4

Is there an alternative email module in Python?

Like requests is a "HTTP library, written in Python, for human beings"

Handling unicode mails with the email module from the standard library is no fun.

  • 2
    @guetti That sounds like "for human beings" is your opinion about the ease of use of the standard email module. But we cannot give you advice based on opinions as input. So please edit your question and describe the requirements for the alternative module in measurable terms. – Jan Doggen Oct 30 '14 at 15:51
  • Seconding Jan, and giving you further hints: Please take a look at What is required for a question to contain "enough information"? for what else might either be missing, or otherwise improve your chances for good answers. Thanks! – Izzy Oct 30 '14 at 15:53
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    @JanDoggen: I'm not sure how you interpreted "for human beings" as OP's description of the standard email module. He's using the catchphrase from requests, which is an improvement over standard Python modules. I'm totally new here, so I don't quite know what level of subjectiveness is acceptable, but it sounds to me as though OP is after something that is of a similar level of abstraction and ease of use as requests, but for e-mail instead of HTTP. – John Y Oct 30 '14 at 22:16
  • I wrote "Handling unicode mails with the email module from the standard library is no fun.". I am not a native speaker. For me this is a requirement. Have you ever handled unicode with the python email module? If not, please comment on different questions. – guettli Oct 31 '14 at 10:16
  • @john I should've said the NOT easy of use – Jan Doggen Oct 31 '14 at 11:05
5

I think you might be looking for pyzmail - from the examples:

import pyzmail

sender=(u'Me', 'me@foo.com')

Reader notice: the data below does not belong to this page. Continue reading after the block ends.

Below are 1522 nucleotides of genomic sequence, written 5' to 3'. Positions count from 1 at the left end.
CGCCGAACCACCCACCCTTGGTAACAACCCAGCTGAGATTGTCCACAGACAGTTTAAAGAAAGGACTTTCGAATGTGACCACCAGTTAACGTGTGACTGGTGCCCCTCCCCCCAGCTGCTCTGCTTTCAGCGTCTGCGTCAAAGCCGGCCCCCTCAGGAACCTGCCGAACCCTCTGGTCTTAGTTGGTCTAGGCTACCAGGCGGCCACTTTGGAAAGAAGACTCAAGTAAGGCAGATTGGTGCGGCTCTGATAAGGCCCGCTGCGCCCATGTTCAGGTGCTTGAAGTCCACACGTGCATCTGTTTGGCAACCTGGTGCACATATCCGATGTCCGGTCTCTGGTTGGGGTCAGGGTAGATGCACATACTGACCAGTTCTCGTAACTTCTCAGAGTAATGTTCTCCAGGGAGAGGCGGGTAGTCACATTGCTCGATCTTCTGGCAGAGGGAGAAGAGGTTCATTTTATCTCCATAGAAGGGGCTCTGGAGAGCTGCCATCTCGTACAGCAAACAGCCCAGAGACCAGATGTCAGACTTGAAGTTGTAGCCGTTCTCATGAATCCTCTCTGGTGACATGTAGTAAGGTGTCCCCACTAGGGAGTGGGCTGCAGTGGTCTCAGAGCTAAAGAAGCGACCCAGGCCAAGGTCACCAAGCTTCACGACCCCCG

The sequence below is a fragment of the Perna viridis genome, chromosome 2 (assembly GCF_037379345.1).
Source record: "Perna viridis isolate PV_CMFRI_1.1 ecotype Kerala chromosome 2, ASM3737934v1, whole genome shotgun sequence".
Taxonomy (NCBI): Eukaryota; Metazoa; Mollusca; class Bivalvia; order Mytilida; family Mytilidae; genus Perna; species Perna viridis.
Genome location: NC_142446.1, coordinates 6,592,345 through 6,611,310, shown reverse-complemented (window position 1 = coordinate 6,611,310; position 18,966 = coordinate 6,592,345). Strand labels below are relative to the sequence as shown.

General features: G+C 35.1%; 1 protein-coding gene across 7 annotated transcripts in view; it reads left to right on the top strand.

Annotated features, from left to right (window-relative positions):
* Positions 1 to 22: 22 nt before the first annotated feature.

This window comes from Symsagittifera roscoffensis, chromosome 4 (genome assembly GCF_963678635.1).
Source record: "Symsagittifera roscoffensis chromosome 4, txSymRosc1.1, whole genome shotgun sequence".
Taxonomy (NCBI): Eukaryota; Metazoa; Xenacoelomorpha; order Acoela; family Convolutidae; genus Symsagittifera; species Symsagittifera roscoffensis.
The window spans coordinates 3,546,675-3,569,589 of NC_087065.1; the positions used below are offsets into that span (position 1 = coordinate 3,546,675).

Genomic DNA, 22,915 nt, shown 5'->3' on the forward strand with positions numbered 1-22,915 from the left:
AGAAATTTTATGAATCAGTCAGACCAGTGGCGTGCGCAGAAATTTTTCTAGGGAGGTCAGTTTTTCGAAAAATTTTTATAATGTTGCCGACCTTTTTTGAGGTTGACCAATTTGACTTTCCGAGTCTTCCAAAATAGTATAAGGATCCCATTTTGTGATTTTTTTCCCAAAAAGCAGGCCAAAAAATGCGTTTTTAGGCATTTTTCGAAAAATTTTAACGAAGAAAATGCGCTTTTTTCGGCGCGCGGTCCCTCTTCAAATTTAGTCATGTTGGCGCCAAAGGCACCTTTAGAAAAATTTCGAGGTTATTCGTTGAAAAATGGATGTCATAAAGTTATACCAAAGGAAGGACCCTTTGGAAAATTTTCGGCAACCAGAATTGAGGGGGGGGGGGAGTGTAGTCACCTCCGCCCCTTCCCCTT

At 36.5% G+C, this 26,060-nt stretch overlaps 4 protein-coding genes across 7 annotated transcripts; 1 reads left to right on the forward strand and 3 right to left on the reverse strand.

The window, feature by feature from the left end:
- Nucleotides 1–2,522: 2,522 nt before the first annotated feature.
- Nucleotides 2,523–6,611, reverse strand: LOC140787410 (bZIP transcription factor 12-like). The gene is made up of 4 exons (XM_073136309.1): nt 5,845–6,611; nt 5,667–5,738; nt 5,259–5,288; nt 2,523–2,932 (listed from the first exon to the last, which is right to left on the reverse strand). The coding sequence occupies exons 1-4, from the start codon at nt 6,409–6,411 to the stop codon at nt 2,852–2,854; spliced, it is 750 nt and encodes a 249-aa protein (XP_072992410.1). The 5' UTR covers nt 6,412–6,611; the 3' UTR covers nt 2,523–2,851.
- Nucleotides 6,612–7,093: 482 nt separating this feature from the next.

recipients=[(u'Him', 'him@bar.com'), 'just@me.com']
subject=u'the subject'
text_content=u'Bonjour aux Fran\xe7ais'
prefered_encoding='iso-8859-1'
text_encoding='iso-8859-1'

payload, mail_from, rcpt_to, msg_id=pyzmail.compose_mail(\
        sender, \
        recipients, \
        subject, \
        prefered_encoding, \
        (text_content, text_encoding), \
        html=None, \
        attachments=[('attached content', 'text', 'plain', 'text.txt', \
                      'us-ascii')])
smtp_host='smtp.gmail.com'
smtp_port=587
smtp_mode='tls'
smtp_login='my.gmail.addresse@gmail.com'
smtp_password='my.gmail.password'

ret=pyzmail.send_mail(payload, mail_from, rcpt_to, smtp_host, \
        smtp_port=smtp_port, smtp_mode=smtp_mode, \
        smtp_login=smtp_login, smtp_password=smtp_password)

if isinstance(ret, dict):
    if ret:
        print 'failed recipients:', ', '.join(ret.keys())
    else:
        print 'success'
else:
    print 'error:', ret

Not quite SMTP for humans but maybe getting there!

  • 2
    Thank you for this answer. I searched the web before asking here. Maybe I was blind. Again, thank you. – guettli Nov 2 '14 at 20:38
1

Be sure to check envelopes as well!

from envelopes import Envelope, GMailSMTP

envelope = Envelope(
    from_addr=(u'from@example.com', u'From Example'),
    to_addr=(u'to@example.com', u'To Example'),
    subject=u'Envelopes demo',
    text_body=u"I'm a helicopter!"
)
envelope.add_attachment('/Users/bilbo/Pictures/helicopter.jpg')

# Send the envelope using an ad-hoc connection...
envelope.send('smtp.googlemail.com', login='from@example.com',
              password='password', tls=True)

# Or send the envelope using a shared GMail connection...
gmail = GMailSMTP('from@example.com', 'password')
gmail.send(envelope)

Note: The documentation says that it should be considered as beta. Use with caution.

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